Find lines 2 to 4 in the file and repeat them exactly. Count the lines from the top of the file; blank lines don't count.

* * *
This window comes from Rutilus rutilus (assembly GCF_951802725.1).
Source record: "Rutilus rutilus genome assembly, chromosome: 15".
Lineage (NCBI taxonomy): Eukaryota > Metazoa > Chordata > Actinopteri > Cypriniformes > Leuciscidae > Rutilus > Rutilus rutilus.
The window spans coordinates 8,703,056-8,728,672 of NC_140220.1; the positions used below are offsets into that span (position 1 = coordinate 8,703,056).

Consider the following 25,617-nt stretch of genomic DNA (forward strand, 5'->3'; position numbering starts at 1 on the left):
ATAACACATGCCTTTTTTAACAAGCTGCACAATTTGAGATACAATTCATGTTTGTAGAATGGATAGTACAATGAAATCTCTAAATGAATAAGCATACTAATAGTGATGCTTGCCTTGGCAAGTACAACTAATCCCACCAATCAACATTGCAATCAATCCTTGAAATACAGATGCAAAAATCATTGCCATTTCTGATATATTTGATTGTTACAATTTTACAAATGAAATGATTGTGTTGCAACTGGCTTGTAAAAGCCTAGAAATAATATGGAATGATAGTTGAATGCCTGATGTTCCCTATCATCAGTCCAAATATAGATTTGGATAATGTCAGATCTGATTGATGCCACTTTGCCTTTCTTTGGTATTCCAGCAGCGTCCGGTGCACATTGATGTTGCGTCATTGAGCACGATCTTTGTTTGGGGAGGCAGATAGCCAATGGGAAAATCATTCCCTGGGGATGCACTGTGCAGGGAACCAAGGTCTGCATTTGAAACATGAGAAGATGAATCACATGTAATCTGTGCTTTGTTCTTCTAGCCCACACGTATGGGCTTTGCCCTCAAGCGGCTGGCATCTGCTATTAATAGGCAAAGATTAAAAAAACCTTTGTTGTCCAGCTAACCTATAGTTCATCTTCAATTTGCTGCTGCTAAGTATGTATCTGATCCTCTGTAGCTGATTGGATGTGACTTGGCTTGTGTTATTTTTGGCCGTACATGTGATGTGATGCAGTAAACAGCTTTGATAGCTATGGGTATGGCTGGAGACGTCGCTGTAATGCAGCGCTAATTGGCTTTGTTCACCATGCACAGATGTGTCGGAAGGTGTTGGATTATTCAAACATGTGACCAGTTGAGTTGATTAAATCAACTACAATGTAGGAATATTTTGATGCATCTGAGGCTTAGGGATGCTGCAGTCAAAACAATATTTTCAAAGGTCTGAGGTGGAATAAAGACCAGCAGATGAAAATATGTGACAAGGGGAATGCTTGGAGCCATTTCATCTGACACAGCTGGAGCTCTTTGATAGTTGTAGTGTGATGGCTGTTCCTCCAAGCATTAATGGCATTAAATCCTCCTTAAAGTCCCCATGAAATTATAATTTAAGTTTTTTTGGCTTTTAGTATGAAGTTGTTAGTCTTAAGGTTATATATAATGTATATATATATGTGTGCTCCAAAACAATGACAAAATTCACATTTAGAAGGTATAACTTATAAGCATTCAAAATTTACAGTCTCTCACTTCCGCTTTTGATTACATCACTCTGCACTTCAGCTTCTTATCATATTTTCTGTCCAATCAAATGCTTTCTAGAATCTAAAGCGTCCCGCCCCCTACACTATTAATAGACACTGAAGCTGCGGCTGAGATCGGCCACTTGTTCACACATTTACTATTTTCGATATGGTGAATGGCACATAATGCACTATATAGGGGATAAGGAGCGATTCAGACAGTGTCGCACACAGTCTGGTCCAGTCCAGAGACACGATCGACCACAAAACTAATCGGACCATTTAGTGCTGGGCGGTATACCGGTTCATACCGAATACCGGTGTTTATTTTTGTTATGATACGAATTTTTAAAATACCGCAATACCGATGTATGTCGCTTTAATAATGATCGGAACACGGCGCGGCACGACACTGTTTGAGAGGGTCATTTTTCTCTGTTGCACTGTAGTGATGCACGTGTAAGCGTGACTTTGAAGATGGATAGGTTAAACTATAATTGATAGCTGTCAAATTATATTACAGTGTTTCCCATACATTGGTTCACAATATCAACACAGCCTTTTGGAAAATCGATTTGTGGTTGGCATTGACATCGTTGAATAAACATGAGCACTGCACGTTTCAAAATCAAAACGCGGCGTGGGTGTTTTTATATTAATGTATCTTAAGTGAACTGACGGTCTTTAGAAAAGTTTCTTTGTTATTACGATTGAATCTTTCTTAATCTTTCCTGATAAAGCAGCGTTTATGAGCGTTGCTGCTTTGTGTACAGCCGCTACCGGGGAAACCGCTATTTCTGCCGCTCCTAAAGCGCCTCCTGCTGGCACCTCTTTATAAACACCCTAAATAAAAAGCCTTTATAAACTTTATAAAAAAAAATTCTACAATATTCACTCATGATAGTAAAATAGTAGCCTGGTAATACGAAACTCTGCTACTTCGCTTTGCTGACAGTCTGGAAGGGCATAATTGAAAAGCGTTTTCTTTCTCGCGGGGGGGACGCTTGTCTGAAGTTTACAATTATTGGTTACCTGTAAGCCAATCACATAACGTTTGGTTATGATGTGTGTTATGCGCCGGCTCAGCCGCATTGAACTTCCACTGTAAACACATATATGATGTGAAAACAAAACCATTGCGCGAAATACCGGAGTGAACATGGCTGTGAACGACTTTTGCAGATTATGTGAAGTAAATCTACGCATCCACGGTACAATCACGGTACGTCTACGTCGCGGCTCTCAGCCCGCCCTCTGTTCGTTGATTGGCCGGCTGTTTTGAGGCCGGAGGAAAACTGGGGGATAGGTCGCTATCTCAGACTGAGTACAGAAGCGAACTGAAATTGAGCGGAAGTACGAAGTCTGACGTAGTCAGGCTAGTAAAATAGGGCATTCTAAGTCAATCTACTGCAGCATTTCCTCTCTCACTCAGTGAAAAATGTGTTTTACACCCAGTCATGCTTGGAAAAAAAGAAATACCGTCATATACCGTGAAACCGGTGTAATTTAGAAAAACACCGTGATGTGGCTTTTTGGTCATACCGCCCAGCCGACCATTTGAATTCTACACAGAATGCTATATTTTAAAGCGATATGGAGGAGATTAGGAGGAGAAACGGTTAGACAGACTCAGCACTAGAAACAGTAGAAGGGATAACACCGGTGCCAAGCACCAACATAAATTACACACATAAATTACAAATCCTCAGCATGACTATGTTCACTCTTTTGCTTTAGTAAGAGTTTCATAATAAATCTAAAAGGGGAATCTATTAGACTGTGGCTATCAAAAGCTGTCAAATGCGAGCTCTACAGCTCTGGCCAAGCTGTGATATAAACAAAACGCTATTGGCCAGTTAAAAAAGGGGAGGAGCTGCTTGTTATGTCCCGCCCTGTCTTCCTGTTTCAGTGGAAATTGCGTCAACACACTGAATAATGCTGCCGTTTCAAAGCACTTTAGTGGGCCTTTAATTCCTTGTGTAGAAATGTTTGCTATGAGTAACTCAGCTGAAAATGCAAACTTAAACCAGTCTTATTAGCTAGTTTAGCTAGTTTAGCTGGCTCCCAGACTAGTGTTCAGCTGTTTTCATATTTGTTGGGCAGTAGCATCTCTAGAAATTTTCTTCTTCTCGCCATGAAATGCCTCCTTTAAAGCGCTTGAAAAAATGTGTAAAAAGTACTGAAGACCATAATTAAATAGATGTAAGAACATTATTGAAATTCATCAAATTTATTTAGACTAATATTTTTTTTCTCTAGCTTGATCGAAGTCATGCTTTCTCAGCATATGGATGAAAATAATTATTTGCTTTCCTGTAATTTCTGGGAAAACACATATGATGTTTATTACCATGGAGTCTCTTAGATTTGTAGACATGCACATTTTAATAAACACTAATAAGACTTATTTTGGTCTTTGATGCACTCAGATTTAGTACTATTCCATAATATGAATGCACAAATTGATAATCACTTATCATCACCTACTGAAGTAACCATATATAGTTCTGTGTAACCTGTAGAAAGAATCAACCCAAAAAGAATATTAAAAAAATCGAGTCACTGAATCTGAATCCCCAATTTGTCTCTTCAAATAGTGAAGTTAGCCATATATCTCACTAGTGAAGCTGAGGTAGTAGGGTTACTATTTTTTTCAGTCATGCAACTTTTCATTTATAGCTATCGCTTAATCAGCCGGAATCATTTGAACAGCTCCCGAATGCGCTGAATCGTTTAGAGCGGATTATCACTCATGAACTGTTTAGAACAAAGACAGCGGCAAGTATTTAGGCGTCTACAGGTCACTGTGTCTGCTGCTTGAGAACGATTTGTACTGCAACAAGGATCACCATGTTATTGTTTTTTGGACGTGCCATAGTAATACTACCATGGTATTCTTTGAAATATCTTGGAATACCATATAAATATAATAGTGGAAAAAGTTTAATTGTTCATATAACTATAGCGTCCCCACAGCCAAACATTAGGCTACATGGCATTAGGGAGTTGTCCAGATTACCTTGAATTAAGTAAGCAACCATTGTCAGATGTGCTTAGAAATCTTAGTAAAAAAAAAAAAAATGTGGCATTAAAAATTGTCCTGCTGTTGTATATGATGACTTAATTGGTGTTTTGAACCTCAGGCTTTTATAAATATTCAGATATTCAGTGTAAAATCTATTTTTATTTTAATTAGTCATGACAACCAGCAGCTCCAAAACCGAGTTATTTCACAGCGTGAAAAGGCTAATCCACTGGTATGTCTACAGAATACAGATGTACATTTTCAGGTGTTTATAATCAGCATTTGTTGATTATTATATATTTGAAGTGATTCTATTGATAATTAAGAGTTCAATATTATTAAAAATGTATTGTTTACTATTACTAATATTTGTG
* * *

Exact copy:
Source record: "Rutilus rutilus genome assembly, chromosome: 15".
Lineage (NCBI taxonomy): Eukaryota > Metazoa > Chordata > Actinopteri > Cypriniformes > Leuciscidae > Rutilus > Rutilus rutilus.
The window spans coordinates 8,703,056-8,728,672 of NC_140220.1; the positions used below are offsets into that span (position 1 = coordinate 8,703,056).